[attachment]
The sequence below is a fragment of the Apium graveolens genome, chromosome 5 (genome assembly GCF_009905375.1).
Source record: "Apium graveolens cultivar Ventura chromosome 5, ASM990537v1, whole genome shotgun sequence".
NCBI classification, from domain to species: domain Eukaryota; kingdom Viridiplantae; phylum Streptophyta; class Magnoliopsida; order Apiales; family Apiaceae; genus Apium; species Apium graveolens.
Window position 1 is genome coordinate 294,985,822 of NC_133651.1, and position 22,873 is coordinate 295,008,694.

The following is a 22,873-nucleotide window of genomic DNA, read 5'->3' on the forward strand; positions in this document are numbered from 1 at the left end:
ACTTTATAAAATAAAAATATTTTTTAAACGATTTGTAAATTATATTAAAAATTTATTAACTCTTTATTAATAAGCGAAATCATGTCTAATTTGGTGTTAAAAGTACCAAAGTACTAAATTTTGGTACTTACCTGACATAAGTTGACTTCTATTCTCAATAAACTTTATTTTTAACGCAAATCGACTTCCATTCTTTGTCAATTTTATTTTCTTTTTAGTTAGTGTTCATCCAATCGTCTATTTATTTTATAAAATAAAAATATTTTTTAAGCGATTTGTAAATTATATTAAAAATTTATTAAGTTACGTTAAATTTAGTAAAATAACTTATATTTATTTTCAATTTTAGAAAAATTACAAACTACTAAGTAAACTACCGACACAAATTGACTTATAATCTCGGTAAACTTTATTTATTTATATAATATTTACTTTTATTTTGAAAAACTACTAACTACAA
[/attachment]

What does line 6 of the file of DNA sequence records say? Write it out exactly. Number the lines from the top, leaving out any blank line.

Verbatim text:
ACTTTATAAAATAAAAATATTTTTTAAACGATTTGTAAATTATATTAAAAATTTATTAACTCTTTATTAATAAGCGAAATCATGTCTAATTTGGTGTTAAAAGTACCAAAGTACTAAATTTTGGTACTTACCTGACATAAGTTGACTTCTATTCTCAATAAACTTTATTTTTAACGCAAATCGACTTCCATTCTTTGTCAATTTTATTTTCTTTTTAGTTAGTGTTCATCCAATCGTCTATTTATTTTATAAAATAAAAATATTTTTTAAGCGATTTGTAAATTATATTAAAAATTTATTAAGTTACGTTAAATTTAGTAAAATAACTTATATTTATTTTCAATTTTAGAAAAATTACAAACTACTAAGTAAACTACCGACACAAATTGACTTATAATCTCGGTAAACTTTATTTATTTATATAATATTTACTTTTATTTTGAAAAACTACTAACTACAA